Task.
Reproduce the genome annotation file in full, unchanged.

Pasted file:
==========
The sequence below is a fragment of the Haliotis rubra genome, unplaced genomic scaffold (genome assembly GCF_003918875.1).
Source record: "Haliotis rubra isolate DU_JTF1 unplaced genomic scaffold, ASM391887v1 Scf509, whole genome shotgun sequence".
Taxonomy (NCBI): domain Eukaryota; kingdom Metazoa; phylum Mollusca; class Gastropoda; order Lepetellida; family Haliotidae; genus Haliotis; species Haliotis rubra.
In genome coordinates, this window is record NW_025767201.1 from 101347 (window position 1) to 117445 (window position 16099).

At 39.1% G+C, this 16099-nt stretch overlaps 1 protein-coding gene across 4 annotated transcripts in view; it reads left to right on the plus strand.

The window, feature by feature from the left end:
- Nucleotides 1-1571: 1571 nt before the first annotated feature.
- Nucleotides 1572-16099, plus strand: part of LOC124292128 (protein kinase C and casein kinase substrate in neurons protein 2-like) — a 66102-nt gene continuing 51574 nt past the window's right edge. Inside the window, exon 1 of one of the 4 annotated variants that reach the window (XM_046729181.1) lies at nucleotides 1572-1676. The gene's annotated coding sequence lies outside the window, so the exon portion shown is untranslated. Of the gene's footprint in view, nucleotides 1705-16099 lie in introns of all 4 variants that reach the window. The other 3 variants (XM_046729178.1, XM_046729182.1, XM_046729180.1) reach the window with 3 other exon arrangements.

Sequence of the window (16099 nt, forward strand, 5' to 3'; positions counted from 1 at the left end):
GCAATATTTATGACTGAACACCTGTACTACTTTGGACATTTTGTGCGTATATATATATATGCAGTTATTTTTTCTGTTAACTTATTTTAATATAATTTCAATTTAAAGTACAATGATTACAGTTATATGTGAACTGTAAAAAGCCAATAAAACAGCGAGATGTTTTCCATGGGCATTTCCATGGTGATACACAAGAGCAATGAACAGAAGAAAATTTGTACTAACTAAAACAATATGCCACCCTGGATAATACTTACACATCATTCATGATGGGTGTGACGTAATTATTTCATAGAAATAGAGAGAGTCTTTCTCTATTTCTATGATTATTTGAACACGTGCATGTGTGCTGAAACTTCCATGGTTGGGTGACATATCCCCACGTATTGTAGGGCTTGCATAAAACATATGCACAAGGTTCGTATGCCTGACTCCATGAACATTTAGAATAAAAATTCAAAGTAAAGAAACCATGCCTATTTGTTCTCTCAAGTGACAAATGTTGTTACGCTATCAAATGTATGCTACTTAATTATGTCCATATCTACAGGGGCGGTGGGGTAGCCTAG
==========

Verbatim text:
The sequence below is a fragment of the Haliotis rubra genome, unplaced genomic scaffold (genome assembly GCF_003918875.1).
Source record: "Haliotis rubra isolate DU_JTF1 unplaced genomic scaffold, ASM391887v1 Scf509, whole genome shotgun sequence".
Taxonomy (NCBI): domain Eukaryota; kingdom Metazoa; phylum Mollusca; class Gastropoda; order Lepetellida; family Haliotidae; genus Haliotis; species Haliotis rubra.
In genome coordinates, this window is record NW_025767201.1 from 101347 (window position 1) to 117445 (window position 16099).

At 39.1% G+C, this 16099-nt stretch overlaps 1 protein-coding gene across 4 annotated transcripts in view; it reads left to right on the plus strand.

The window, feature by feature from the left end:
- Nucleotides 1-1571: 1571 nt before the first annotated feature.
- Nucleotides 1572-16099, plus strand: part of LOC124292128 (protein kinase C and casein kinase substrate in neurons protein 2-like) — a 66102-nt gene continuing 51574 nt past the window's right edge. Inside the window, exon 1 of one of the 4 annotated variants that reach the window (XM_046729181.1) lies at nucleotides 1572-1676. The gene's annotated coding sequence lies outside the window, so the exon portion shown is untranslated. Of the gene's footprint in view, nucleotides 1705-16099 lie in introns of all 4 variants that reach the window. The other 3 variants (XM_046729178.1, XM_046729182.1, XM_046729180.1) reach the window with 3 other exon arrangements.

Sequence of the window (16099 nt, forward strand, 5' to 3'; positions counted from 1 at the left end):
GCAATATTTATGACTGAACACCTGTACTACTTTGGACATTTTGTGCGTATATATATATATGCAGTTATTTTTTCTGTTAACTTATTTTAATATAATTTCAATTTAAAGTACAATGATTACAGTTATATGTGAACTGTAAAAAGCCAATAAAACAGCGAGATGTTTTCCATGGGCATTTCCATGGTGATACACAAGAGCAATGAACAGAAGAAAATTTGTACTAACTAAAACAATATGCCACCCTGGATAATACTTACACATCATTCATGATGGGTGTGACGTAATTATTTCATAGAAATAGAGAGAGTCTTTCTCTATTTCTATGATTATTTGAACACGTGCATGTGTGCTGAAACTTCCATGGTTGGGTGACATATCCCCACGTATTGTAGGGCTTGCATAAAACATATGCACAAGGTTCGTATGCCTGACTCCATGAACATTTAGAATAAAAATTCAAAGTAAAGAAACCATGCCTATTTGTTCTCTCAAGTGACAAATGTTGTTACGCTATCAAATGTATGCTACTTAATTATGTCCATATCTACAGGGGCGGTGGGGTAGCCTAG